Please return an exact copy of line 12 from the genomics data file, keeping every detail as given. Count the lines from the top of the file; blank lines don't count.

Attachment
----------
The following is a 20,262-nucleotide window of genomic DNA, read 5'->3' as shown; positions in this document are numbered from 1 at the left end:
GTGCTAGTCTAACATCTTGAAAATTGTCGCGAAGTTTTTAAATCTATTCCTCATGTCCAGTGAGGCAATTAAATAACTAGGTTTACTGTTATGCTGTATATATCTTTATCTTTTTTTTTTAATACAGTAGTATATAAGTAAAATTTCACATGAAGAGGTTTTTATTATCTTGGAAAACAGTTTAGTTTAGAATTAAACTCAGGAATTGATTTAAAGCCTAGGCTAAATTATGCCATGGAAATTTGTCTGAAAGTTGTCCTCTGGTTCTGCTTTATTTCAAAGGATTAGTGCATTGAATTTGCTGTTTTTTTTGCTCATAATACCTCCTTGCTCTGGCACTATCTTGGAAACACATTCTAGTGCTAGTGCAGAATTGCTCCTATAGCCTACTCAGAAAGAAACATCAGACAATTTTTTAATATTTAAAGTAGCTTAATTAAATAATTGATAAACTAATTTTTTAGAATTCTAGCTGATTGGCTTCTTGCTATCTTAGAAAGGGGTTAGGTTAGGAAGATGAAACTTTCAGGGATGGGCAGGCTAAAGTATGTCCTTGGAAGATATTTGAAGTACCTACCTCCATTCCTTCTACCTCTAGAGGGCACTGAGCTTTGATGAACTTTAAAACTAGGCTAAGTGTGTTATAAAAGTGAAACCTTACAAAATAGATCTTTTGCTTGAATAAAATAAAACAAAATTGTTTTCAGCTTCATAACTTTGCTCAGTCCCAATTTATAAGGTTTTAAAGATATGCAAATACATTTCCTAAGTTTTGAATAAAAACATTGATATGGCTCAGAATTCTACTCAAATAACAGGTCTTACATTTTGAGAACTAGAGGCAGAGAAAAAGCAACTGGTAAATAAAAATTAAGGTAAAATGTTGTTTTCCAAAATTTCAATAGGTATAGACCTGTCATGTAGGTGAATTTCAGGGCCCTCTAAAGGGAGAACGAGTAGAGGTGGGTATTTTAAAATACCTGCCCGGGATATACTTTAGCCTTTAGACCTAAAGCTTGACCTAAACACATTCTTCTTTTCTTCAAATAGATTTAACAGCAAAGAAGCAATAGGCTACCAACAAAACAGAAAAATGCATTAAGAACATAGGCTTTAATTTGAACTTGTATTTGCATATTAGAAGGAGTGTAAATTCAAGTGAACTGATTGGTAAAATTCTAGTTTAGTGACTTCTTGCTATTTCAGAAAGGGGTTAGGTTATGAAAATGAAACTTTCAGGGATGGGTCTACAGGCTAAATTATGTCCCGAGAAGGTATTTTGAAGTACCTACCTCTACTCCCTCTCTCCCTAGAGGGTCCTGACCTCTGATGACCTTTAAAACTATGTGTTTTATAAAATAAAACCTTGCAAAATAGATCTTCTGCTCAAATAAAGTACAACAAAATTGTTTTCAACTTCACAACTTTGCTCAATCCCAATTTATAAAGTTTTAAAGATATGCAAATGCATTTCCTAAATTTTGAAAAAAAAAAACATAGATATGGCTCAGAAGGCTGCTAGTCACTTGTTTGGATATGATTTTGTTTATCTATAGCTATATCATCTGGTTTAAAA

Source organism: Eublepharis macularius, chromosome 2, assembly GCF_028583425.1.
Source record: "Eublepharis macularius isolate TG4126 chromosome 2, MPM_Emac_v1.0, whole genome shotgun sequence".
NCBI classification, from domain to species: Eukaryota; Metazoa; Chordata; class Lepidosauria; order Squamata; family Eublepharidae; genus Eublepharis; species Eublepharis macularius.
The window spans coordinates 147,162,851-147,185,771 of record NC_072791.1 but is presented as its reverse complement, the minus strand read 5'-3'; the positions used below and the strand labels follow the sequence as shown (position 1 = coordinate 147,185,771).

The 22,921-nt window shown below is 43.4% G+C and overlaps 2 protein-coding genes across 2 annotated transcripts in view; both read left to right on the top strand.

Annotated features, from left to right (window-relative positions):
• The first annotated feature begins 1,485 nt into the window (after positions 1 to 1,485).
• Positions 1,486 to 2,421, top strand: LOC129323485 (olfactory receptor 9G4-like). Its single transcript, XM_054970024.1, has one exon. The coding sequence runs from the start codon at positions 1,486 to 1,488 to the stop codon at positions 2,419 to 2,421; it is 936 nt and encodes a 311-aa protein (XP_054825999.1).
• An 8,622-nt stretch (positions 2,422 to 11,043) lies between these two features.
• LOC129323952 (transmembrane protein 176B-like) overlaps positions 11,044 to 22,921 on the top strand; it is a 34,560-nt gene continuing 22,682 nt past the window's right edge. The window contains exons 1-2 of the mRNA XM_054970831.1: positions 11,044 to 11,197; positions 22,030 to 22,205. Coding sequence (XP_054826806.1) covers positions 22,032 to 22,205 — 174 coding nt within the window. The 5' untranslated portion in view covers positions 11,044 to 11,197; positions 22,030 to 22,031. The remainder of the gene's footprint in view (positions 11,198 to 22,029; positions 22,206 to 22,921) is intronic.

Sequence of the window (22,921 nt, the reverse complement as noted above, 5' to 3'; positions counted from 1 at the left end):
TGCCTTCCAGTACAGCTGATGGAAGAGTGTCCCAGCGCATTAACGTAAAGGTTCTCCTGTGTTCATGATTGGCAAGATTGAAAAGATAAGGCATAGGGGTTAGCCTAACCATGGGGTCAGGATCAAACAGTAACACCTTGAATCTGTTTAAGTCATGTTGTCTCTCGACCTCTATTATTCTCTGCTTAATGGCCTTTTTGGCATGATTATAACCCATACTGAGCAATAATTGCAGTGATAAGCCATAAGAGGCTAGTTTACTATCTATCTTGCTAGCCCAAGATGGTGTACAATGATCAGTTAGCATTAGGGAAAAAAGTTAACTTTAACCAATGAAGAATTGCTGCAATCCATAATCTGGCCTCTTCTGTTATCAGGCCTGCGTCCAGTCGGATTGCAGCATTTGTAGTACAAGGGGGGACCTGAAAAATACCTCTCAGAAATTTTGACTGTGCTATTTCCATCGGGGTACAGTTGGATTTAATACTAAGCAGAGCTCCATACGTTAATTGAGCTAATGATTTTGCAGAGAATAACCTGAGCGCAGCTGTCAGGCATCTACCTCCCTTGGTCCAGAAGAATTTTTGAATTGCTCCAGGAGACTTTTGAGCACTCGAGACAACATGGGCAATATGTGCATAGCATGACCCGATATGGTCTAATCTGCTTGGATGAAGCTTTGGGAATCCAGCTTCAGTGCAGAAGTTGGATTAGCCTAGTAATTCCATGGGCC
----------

• LOC129323952 (transmembrane protein 176B-like) overlaps positions 11,044 to 22,921 on the top strand; it is a 34,560-nt gene continuing 22,682 nt past the window's right edge. The window contains exons 1-2 of the mRNA XM_054970831.1: positions 11,044 to 11,197; positions 22,030 to 22,205. Coding sequence (XP_054826806.1) covers positions 22,032 to 22,205 — 174 coding nt within the window. The 5' untranslated portion in view covers positions 11,044 to 11,197; positions 22,030 to 22,031. The remainder of the gene's footprint in view (positions 11,198 to 22,029; positions 22,206 to 22,921) is intronic.